Bergey`s Manual

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Transcript Bergey`s Manual

Ch 10

Classification of Microorganisms

LEARNING OBJECTIVES

Define taxonomy, taxon, and phylogeny.

List the characteristics of the Bacteria, Archaea, and Eukarya domains.

Differentiate among eukaryotic, prokaryotic, and viral species.

Explain the scientific naming Differentiate between culture, clone, and strain.

Compare and contrast classification and identification.

Explain the purpose of

Bergey’s Manual.

Describe how staining and biochemical tests are used to identify bacteria.

Explain how serological tests and phage typing can be used to identify an unknown bacterium.

Describe how a newly discovered microbe can be classified by ribotyping, DNA fingerprinting, and PCR.

Describe how microorganisms can be identified by nucleic acid hybridization, Southern blotting, DNA chips, and FISH.

Differentiate a dichotomous key from a cladogram.

Copyright © 2006 Pearson Education, Inc., publishing as Benjamin Cummings

Taxonomy and Phylogeny

Taxonmoy

: science of classifying organisms with goal of showing relationships among organisms.

 Taxonomic categories: Taxon / Taxa  Provides universal names for organisms and a means of identifying them.

Phylogeny

(or systematics): evolutionary history of group of organisms.

 Taxonomic hierarchy shows phylogenetic (evolutionary), relationships among organisms.

 1969: Living organisms divided into five kingdoms.  1978: Two types of prokaryotic cells found. Prokaryotic

Level Above Kindom: The Three-Domain System Carl Woese 1978

Eubacteria (virtuosos) Archaea (weirdoes)

Classification: Species Definition

Eukaryotic species

: A group of closely related organisms that breed among themselves 

Prokaryotic species

: A population of cells with similar characteristics (

Bergey’s Manual of Systematic Bacteriology

is standard reference on bacterial classification).

 Clone: Population of cells derived from a single cell   Strain: Genetically different cells within a clone Closely related strains constitute a bacterial species.

Viral species

: Population of viruses with similar characteristics occupying a particular ecological niche. Viruses: not placed in a kingdom – not composed of cells

Scientific Nomenclature

Scientific Binomial

Klebsiella pneumoniae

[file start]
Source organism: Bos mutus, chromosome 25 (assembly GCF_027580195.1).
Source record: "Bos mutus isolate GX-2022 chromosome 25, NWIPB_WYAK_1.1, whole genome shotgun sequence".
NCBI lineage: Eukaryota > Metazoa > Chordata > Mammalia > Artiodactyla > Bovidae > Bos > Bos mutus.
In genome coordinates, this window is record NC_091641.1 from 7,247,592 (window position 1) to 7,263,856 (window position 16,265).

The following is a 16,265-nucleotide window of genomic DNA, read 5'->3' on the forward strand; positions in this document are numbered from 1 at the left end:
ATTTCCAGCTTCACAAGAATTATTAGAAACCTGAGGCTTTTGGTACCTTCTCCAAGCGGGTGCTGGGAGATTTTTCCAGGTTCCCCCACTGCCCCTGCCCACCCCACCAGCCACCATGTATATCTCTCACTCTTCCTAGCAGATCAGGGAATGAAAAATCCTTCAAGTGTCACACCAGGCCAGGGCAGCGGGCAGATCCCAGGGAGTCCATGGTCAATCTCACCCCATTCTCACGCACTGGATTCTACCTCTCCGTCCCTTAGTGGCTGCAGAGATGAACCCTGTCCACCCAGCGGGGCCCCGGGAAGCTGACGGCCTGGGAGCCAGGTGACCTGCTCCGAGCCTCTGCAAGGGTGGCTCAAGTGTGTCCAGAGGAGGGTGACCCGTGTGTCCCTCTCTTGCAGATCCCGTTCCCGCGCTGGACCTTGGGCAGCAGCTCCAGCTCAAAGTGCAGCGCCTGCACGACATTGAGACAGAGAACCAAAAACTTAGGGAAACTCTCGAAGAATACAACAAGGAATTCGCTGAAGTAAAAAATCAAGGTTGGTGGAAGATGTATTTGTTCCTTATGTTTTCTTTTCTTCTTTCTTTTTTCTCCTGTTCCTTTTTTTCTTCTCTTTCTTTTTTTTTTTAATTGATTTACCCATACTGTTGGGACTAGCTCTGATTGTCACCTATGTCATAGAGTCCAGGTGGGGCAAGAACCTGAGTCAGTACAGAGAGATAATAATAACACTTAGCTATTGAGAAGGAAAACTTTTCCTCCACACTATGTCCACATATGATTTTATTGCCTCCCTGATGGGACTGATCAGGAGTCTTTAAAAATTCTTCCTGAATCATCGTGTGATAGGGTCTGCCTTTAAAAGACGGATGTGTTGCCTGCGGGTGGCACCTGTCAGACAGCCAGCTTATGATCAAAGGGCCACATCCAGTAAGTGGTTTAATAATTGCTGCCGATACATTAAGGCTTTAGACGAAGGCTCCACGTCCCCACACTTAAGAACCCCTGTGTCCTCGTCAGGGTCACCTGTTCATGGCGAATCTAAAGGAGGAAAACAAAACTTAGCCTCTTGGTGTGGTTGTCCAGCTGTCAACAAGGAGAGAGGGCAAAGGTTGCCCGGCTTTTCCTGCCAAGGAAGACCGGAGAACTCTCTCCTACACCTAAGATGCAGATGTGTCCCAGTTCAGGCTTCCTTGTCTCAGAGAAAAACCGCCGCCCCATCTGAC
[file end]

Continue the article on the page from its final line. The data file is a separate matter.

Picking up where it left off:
Source of Genus Name

Honors Edwin Klebs

Source of Specific Epithet

The disease

Pfiesteria piscicida

Honors Lois Pfiester Disease in fish

Salmonella typhimurium Streptococcus pyogenes

Honors Daniel Salmon Chains of cells (

strepto

-) Stupor (

typh

-) in mice (

muri

-) Forms pus (

pyo

-)

Saccharomyces cerevisiae

Fungus

(-myces)

that uses sugar

(saccharo)

Makes beer

(cerevisiae) Trypanosoma cruzi

Corkscrew-like ( Copyright © 2006 Pearson Education, Inc., publishing as Benjamin Cummings

trypano

borer;

soma

-, body) -, Honors Oswaldo Cruz

Domain Eukarya

 Animalia: Multicellular; no cell walls; chemoheterotrophic  Plantae: Multicellular; cellulose cell walls; usually photoautotrophic  Fungi: Chemoheterotrophic; unicellular or multicellular; cell walls of chitin; develop from spores or hyphal fragments  Protista: A catchall for eukaryotic organisms

Identification Methods 

Morphological characteristics:

Useful for identifying eukaryotes

Fig 10.8

Differential staining:

staining Gram staining, acid-fast 

Biochemical tests:

bacterial enzymes Determines presence of Copyright © 2006 Pearson Education, Inc., publishing as Benjamin Cummings

Bergey’s Manual: Classifying and Identifying Prokaryotes

Bergey’s Manual of Determinative

Bacteriology:

Is standard reference for laboratory identification of bacteria. Morphology, differential staining, biochemical tests to test for presence of various enzymes.

Bergey’s Manual of Systematic Bacteriology

Provides phylogenetic information on bacteria and archaea Copyright © 2006 Pearson Education, Inc., publishing as Benjamin Cummings Based on rRNA sequencing

Identification Methods cont.:

Serology

 Involves reactions of microorganisms with specific antibodies:

Combine known anti serum with unknown bacterium

 Useful in determining the identity of strains and species, as well as relationships among organisms.

Fig 10.10:

Slide Agglutination  Examples:  Slide agglutination  ELISA

(see lab)

Western blot

(no details)

Identification Methods cont.:

Phage Typing

Figure 10.13

Identification of bacterial species and strains by determining their susceptibility to various phages.

More details on bacteriophages in Ch 13 Copyright © 2006 Pearson Education, Inc., publishing as Benjamin Cummings

Identification Methods cont.:

Genetics

DNA fingerprinting:

Number and sizes of DNA fragments (fingerprints) produced by RE digests are used to determine genetic similarities.

 Ribotyping: rRNA sequencing  Polymerase chain reaction (PCR) can be used to amplify a small amount of microbial DNA in a sample. The presence or identification of an organism is indicated by amplified DNA.

(see lab) Fig 10.14:

Electrophoresis of RE digest of plasmid DNA

Identification Methods cont.:

Nucleic Acid Hybridization

Single strands of DNA or RNA, from related organisms will hydrogen-bond to form a double-stranded molecule; this bonding is called nucleic acid hybridization.

Examples of Applications: • Southern blotting, • DNA chips, and • FISH

Figs. 10.17 and 10.18

Copyright © 2006 Pearson Education, Inc., publishing as Benjamin Cummings

Fig 10.15

Putting Identification/Classification Methods Together 

Dichotomous keys

are widely used for identification of organisms. They are based on successive questions that each have two possible answers 

Cladograms

are maps that show phylogenentic (evolutionary) relationship.

Method used to establish cladogram for microorganisms?

Animation: Dichotomous Keys (The Microbiology Place)

Microbiology in the News

(p. 294): Mass Death of Marine Mammals

Dichotomous Key